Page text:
Reputations don’t lie – Shakira vs Shakara

Trade marks with a reputation often secure more extensive protection than those without. Recently, a number of well-known people, including the footballer Messi (see previous article When trade marks get Messi | Foot Anstey), have sought to take advantage of this by preventing third parties from registering a trade mark identical or similar to the famous person's brand.

Next up is Shakira, the Colombian singer best known for her hit single 'Hips Don't Lie', who tested this argument in a recent decision at the UK Intellectual Property Office. In this case, Shakira was found not to have a sufficient reputation for clothing and other goods and it was held that the relevant public would not link a third party brand, SHAKARA, to her brand.

However, Shakira did win on another ground namely, that the two marks were confusingly similar for certain goods.  


Shakira applied to invalidate Steve Uzoma Nwankpa's UK trade mark registration for the mark SHAKARA covering classes 18 (bags etc) and 25 (clothing, footwear and headgear) on the basis of her earlier UK trade mark registration for SHAKIRA.  

This was based on:

  1. Section 5(2)(b) of the Trade Marks Act 1994 (the "TMA 1994") – that SHAKARA was confusingly similar to SHAKIRA, which covered clothing and headgear (class 25).
  2. Section 5(3) of the TMA 1994 – that SHAKARA would take unfair advantage of or be detrimental to the distinctive character or reputation of the SHAKIRA mark in relation to clothing and headgear (class 25) and entertainment services (class 41).
  3. Section 5(4)(a) of the TMA 1994 – that SHAKARA would be a misrepresentation to the public that would damage the goodwill Shakira's brandhas built in relation to various goods and services including clothing, CDs, entertainment services since January 2000 and use of SHAKARA would cause damage to the goodwill in her business.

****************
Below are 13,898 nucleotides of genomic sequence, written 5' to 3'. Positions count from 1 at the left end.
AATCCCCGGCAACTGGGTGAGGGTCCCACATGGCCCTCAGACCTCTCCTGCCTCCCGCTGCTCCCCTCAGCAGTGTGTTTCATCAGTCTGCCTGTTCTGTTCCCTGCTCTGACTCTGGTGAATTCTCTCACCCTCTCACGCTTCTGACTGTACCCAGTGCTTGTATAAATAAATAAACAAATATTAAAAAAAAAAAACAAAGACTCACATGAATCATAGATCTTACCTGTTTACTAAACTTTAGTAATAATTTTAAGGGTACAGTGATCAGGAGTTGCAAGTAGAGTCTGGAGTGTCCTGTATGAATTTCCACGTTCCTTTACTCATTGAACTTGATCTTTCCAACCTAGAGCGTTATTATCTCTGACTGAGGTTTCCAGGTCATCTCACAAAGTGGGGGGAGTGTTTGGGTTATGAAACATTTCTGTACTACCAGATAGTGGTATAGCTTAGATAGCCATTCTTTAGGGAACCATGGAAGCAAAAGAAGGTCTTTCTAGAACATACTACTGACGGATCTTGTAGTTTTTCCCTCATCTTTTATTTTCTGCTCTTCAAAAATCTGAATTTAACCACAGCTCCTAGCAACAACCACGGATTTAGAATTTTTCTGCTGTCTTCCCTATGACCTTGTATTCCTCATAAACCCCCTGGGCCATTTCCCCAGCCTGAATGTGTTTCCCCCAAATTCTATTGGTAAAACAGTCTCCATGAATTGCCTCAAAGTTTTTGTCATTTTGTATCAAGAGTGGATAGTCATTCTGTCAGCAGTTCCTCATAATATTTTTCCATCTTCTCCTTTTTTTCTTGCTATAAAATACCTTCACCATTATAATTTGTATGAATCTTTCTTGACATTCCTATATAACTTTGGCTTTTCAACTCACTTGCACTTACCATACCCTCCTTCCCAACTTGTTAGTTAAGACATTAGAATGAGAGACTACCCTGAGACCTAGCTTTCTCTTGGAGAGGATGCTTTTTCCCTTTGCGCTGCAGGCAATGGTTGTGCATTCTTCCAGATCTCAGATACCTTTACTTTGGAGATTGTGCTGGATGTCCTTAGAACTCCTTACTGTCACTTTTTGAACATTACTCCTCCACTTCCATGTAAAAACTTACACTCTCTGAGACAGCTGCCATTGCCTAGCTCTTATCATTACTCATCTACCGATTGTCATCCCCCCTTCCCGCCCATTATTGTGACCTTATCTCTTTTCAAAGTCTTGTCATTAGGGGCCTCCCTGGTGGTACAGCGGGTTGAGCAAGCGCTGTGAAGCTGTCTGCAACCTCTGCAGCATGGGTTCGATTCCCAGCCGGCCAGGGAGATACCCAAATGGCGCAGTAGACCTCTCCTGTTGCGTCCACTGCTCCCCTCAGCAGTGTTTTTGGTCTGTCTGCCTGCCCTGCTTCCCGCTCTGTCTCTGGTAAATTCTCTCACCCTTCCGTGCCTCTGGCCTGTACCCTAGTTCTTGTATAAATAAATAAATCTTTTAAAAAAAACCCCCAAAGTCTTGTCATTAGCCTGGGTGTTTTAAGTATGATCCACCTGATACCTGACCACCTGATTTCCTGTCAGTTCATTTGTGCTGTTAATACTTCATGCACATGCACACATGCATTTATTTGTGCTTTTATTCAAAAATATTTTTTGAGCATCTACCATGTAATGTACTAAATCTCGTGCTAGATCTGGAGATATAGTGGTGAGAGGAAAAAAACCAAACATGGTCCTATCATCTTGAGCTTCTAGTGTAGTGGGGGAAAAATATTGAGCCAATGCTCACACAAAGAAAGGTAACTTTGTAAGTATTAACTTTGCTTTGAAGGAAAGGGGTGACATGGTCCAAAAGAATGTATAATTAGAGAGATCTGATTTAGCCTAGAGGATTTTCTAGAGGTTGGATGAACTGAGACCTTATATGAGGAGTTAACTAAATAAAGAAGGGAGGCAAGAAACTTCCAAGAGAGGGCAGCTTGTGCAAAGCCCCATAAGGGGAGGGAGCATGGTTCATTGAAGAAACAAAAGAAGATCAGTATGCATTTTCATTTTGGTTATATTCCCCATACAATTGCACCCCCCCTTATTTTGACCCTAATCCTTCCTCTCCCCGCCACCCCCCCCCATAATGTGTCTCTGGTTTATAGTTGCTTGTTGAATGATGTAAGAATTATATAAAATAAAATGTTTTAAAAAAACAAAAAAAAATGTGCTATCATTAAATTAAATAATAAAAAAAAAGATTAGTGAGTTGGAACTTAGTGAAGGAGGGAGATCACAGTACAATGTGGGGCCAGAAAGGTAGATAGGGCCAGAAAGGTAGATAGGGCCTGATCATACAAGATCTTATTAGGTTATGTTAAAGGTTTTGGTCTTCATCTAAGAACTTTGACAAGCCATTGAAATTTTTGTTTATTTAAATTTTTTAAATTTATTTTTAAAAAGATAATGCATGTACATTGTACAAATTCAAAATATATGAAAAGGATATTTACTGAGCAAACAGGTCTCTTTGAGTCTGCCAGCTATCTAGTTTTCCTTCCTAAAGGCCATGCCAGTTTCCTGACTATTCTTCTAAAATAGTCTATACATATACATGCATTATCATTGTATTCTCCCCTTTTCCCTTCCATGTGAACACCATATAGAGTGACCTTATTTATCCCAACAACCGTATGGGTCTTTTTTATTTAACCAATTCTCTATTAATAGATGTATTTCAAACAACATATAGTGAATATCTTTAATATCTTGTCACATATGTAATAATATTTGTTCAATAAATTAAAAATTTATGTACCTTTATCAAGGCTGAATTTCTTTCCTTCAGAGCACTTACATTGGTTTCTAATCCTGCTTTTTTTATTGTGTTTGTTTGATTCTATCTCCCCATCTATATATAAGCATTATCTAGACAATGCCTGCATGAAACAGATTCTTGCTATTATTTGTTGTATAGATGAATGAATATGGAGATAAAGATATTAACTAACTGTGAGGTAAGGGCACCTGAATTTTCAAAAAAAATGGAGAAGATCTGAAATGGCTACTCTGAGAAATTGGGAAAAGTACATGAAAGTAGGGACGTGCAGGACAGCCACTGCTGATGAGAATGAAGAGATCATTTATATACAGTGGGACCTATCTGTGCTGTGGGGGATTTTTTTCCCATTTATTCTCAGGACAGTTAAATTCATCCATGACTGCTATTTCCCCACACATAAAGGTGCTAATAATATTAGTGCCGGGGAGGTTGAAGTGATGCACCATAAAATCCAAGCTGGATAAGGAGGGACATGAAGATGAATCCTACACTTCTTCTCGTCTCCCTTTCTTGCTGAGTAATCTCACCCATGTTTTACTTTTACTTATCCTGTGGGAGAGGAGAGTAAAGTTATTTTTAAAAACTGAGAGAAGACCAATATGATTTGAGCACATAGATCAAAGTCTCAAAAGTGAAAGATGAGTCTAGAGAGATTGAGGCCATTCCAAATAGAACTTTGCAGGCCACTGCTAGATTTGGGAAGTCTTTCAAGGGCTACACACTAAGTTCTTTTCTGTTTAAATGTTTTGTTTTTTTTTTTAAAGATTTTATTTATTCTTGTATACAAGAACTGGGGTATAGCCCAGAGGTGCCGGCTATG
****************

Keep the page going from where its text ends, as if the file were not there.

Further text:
Section 5(2)(b)

The Hearing Officer considered that the marks were visually and aurally similar and that the goods ranged from identical (for instance, clothing) to low/low-medium similarity (for instance, bags) or were dissimilar. The purchasing process was largely visual.

As part of the conceptual comparison between the marks, the Hearing Officer considered Shakira's level of fame. Although the evidence filed showed that Shakira had enjoyed a good deal of chart success and her world tours included UK concerts, the Hearing Officer was not persuaded that Shakira had an exceptional level of fame recognisable by the relevant public, comparable to that of Lionel Messi in the earlier case. They considered that the mark SHAKIRA would not immediately strike the average consumer of clothing (the goods which formed part of this action) as the name of a particular musical artist. Rather, they would see the mark as a female name, albeit not a common one, or an invented word. Considering this, no conceptual comparison between the marks could be made.

Shakira also submitted that the distinctiveness of her mark in relation to clothing had been enhanced through use of her mark in the UK, for goods sold at concerts and through her website. As only limited evidence of sales was filed, the Hearing Officer found that no enhanced distinctiveness through use had been shown.